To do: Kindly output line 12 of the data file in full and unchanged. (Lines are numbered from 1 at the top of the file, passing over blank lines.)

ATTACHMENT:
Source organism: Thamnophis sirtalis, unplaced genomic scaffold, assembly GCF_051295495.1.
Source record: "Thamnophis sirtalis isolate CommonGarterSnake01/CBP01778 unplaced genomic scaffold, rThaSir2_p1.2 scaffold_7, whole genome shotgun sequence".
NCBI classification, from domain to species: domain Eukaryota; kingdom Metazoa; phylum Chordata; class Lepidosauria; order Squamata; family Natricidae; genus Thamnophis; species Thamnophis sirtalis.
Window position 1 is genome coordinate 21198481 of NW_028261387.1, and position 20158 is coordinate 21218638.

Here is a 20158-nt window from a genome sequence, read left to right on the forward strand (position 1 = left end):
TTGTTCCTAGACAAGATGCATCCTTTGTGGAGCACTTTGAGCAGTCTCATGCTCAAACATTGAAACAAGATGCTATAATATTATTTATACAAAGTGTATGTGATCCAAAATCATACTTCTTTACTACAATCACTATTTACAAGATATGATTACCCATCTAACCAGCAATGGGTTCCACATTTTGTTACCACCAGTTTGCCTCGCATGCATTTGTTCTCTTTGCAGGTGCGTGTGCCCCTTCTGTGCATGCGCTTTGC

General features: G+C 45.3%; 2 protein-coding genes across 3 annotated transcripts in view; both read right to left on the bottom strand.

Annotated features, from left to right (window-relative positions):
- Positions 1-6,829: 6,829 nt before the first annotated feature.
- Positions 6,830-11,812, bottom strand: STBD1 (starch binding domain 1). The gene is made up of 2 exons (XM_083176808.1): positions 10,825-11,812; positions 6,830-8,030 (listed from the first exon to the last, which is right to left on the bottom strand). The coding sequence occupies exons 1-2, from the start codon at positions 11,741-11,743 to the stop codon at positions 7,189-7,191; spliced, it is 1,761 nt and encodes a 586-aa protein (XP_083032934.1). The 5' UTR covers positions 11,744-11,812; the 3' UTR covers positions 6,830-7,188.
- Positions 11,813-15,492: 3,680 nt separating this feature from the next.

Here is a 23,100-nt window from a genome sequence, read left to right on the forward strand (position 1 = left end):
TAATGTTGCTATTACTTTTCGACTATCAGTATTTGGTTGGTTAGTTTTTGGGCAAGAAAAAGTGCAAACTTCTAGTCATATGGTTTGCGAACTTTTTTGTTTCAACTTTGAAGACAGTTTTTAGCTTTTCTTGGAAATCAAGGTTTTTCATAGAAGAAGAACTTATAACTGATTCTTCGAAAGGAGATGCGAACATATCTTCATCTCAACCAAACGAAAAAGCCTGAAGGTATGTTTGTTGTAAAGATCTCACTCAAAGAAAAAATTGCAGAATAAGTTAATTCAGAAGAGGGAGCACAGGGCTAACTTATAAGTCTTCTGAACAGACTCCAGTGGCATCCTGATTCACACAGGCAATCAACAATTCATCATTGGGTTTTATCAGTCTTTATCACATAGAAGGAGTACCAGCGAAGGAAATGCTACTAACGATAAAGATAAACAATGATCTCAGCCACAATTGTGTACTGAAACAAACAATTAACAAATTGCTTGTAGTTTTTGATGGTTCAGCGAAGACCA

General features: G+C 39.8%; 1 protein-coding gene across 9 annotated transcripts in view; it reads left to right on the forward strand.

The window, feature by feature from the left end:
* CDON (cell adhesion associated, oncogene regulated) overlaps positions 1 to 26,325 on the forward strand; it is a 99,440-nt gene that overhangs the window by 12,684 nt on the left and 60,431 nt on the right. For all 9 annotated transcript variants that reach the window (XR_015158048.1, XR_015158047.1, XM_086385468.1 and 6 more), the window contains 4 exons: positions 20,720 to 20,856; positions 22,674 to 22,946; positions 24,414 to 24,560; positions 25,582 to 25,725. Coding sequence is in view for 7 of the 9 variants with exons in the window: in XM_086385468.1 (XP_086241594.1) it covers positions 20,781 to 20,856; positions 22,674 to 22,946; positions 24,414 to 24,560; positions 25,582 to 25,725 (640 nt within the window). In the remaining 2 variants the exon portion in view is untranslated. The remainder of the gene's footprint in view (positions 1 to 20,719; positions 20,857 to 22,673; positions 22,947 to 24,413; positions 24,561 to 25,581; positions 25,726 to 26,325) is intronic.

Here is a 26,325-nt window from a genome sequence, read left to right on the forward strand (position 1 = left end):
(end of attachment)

Here is a 23,100-nt window from a genome sequence, read left to right on the forward strand (position 1 = left end):